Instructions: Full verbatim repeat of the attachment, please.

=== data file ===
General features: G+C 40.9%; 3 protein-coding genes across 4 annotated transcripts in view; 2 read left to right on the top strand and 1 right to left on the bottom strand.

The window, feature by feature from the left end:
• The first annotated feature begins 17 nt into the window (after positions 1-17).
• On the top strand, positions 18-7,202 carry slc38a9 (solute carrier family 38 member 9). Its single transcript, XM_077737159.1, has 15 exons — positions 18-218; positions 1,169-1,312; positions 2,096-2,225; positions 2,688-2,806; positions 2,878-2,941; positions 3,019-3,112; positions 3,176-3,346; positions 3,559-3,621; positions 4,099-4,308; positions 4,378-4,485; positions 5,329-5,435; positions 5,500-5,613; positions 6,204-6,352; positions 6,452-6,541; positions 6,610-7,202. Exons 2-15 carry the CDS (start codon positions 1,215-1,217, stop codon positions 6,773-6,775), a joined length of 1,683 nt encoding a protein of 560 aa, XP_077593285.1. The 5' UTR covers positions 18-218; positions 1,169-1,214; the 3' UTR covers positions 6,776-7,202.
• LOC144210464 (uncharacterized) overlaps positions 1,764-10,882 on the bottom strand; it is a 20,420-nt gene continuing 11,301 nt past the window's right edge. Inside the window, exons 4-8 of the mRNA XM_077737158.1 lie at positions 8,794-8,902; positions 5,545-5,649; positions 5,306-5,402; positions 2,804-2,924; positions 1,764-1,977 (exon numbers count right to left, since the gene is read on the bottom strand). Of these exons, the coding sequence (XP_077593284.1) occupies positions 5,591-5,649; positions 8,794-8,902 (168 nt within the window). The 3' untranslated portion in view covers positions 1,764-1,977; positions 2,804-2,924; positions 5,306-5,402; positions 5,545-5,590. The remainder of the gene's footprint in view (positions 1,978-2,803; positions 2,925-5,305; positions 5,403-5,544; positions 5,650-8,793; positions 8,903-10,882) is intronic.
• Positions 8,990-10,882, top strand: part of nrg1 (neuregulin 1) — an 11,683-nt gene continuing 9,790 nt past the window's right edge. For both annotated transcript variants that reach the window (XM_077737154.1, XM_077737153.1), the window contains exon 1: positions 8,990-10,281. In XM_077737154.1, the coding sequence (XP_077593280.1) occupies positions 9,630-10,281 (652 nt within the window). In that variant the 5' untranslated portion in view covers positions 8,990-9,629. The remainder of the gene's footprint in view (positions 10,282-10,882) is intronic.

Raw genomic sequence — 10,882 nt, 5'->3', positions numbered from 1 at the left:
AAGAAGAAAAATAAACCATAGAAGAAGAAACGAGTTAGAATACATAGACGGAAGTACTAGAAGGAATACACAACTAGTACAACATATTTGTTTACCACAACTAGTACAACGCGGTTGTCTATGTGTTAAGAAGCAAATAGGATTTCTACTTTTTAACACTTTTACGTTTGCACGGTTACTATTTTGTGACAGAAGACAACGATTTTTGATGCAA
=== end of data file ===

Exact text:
General features: G+C 40.9%; 3 protein-coding genes across 4 annotated transcripts in view; 2 read left to right on the top strand and 1 right to left on the bottom strand.

The window, feature by feature from the left end:
• The first annotated feature begins 17 nt into the window (after positions 1-17).
• On the top strand, positions 18-7,202 carry slc38a9 (solute carrier family 38 member 9). Its single transcript, XM_077737159.1, has 15 exons — positions 18-218; positions 1,169-1,312; positions 2,096-2,225; positions 2,688-2,806; positions 2,878-2,941; positions 3,019-3,112; positions 3,176-3,346; positions 3,559-3,621; positions 4,099-4,308; positions 4,378-4,485; positions 5,329-5,435; positions 5,500-5,613; positions 6,204-6,352; positions 6,452-6,541; positions 6,610-7,202. Exons 2-15 carry the CDS (start codon positions 1,215-1,217, stop codon positions 6,773-6,775), a joined length of 1,683 nt encoding a protein of 560 aa, XP_077593285.1. The 5' UTR covers positions 18-218; positions 1,169-1,214; the 3' UTR covers positions 6,776-7,202.
• LOC144210464 (uncharacterized) overlaps positions 1,764-10,882 on the bottom strand; it is a 20,420-nt gene continuing 11,301 nt past the window's right edge. Inside the window, exons 4-8 of the mRNA XM_077737158.1 lie at positions 8,794-8,902; positions 5,545-5,649; positions 5,306-5,402; positions 2,804-2,924; positions 1,764-1,977 (exon numbers count right to left, since the gene is read on the bottom strand). Of these exons, the coding sequence (XP_077593284.1) occupies positions 5,591-5,649; positions 8,794-8,902 (168 nt within the window). The 3' untranslated portion in view covers positions 1,764-1,977; positions 2,804-2,924; positions 5,306-5,402; positions 5,545-5,590. The remainder of the gene's footprint in view (positions 1,978-2,803; positions 2,925-5,305; positions 5,403-5,544; positions 5,650-8,793; positions 8,903-10,882) is intronic.
• Positions 8,990-10,882, top strand: part of nrg1 (neuregulin 1) — an 11,683-nt gene continuing 9,790 nt past the window's right edge. For both annotated transcript variants that reach the window (XM_077737154.1, XM_077737153.1), the window contains exon 1: positions 8,990-10,281. In XM_077737154.1, the coding sequence (XP_077593280.1) occupies positions 9,630-10,281 (652 nt within the window). In that variant the 5' untranslated portion in view covers positions 8,990-9,629. The remainder of the gene's footprint in view (positions 10,282-10,882) is intronic.

Raw genomic sequence — 10,882 nt, 5'->3', positions numbered from 1 at the left:
AAGAAGAAAAATAAACCATAGAAGAAGAAACGAGTTAGAATACATAGACGGAAGTACTAGAAGGAATACACAACTAGTACAACATATTTGTTTACCACAACTAGTACAACGCGGTTGTCTATGTGTTAAGAAGCAAATAGGATTTCTACTTTTTAACACTTTTACGTTTGCACGGTTACTATTTTGTGACAGAAGACAACGATTTTTGATGCAA